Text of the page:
How agricultural credit is a source of survival for small farmers

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A few years ago, when Chayatai Parkhi’s husband Ashok ended his life because he was unable to pay debts from banks and pawnbrokers, Chayatai was forced to take another loan from a pawnbroker to perform a series of religious rites after her husband’s cremation. Ashok had taken out a loan for his daughter’s marriage and dowry. As the harvest failed, he went into depression and ended his life. But even after Ashok’s death, the family continues to rely on loans to meet their farm and non-farm needs. For villagers in the remote village of Hatwanjari in Maharashtra’s Yavatmal district, this is nothing new. The majority of small and marginal farmers in the region are entirely dependent on loans, not only for agricultural purposes, but also to take care of their children’s school education, weddings, ceremonies and medical emergencies.
Lending sources, purposes
The Status Assessment of Farm Households and Household Land and Farms in Rural India, 2019 (NSS 77th Round) showed that of the total loans given to rural households with less than 0.01 hectare of land, 50% came from professional lenders while 13 percent came from regular commercial banks. For households with land between 0.01 and 0.40 hectares, 17% of loans came from professional lenders and 34.8% from regular commercial banks. The Agricultural Census classified marginal farmers as those with less than 1 hectare of land and those with 1-2 hectares as small farmers. However, more than 86% of the country’s farmers are small and marginal. The majority of marginal farmers had received loans from non-institutional sources. Households with land of less than 0.01 hectare used 71% of the total loan from non-institutional sources and 28% from institutional sources. In contrast, for households with more than 10 hectares of land, 69% of loans came from institutional sources. About 93.1% of total loans to households with less than 0.01 hectare of land were for non-agricultural purposes. Households with 0.01 to 0.04 hectares of land used 71 percent of loans for non-agricultural purposes. Households with land between 0.41 and 1 hectare used 54 percent of total loans for non-agricultural purposes.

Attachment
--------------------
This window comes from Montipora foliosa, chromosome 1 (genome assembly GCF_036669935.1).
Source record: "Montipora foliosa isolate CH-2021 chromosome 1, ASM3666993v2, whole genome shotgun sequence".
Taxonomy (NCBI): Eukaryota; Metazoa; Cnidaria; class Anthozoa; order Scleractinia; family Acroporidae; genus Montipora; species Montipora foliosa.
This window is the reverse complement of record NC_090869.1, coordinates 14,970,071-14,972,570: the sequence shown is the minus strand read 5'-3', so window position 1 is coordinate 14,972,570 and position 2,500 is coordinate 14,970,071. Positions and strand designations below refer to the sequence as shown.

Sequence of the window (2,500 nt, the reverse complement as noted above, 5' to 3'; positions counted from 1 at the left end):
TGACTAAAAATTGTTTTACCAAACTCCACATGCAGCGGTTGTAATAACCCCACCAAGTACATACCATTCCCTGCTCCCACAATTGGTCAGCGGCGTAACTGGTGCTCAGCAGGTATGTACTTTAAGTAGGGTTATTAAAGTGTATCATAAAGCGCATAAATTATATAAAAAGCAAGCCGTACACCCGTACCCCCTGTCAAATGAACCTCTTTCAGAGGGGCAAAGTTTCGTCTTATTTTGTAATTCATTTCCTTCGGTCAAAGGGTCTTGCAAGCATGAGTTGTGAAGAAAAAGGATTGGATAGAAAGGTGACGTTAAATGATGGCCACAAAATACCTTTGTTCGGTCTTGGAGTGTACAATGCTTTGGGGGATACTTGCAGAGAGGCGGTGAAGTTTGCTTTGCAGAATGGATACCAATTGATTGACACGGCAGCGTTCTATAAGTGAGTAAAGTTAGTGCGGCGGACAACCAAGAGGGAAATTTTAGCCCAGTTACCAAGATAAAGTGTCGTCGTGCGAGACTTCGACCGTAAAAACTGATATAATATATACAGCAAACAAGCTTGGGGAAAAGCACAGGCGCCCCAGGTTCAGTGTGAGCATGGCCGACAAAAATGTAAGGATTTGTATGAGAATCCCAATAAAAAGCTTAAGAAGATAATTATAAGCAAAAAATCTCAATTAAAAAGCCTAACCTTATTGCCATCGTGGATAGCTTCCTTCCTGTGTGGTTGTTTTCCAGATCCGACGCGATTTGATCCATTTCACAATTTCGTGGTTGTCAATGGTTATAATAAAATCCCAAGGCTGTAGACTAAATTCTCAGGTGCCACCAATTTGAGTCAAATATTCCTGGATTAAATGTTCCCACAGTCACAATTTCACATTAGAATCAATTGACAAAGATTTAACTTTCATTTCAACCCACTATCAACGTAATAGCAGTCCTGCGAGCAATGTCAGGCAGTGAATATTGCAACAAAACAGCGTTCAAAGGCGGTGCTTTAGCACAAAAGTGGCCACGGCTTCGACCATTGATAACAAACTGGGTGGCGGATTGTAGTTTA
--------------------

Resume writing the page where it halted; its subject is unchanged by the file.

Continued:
Capital expenditure, income
Of the total loan obtained from various institutional and non-institutional sources, households with less than 0.01 hectare of land used only 2.6% of the loan for capital expenditure in an agricultural enterprise and 42% for education and for medical purposes. About 13 percent of the loan was used for weddings and ceremonies and 4 percent for farm business income expenditures. Capital expenditures in the farming business, i.e. expenditures incurred for the purchase of land, land rights, reclamation of land for the farming business, new purchases, etc., increased with the increase in land ownership. Revenue expenditure incurred for the purchase of seeds, manure, fodder, payment of wages also increased with land ownership.
Ready for survival
Data showed that small landowner households used loans for medical expenses for hospitalization, doctor’s fees, purchase of drugs, medical diagnostic tests and other pathological tests. These households also depend on loans for other consumption expenditures, including the purchase of durable household assets, clothing for household use, etc. The data showed that rural households are not only facing an agrarian crisis, but the struggle for survival has worsened.

Published on

January 15, 2022

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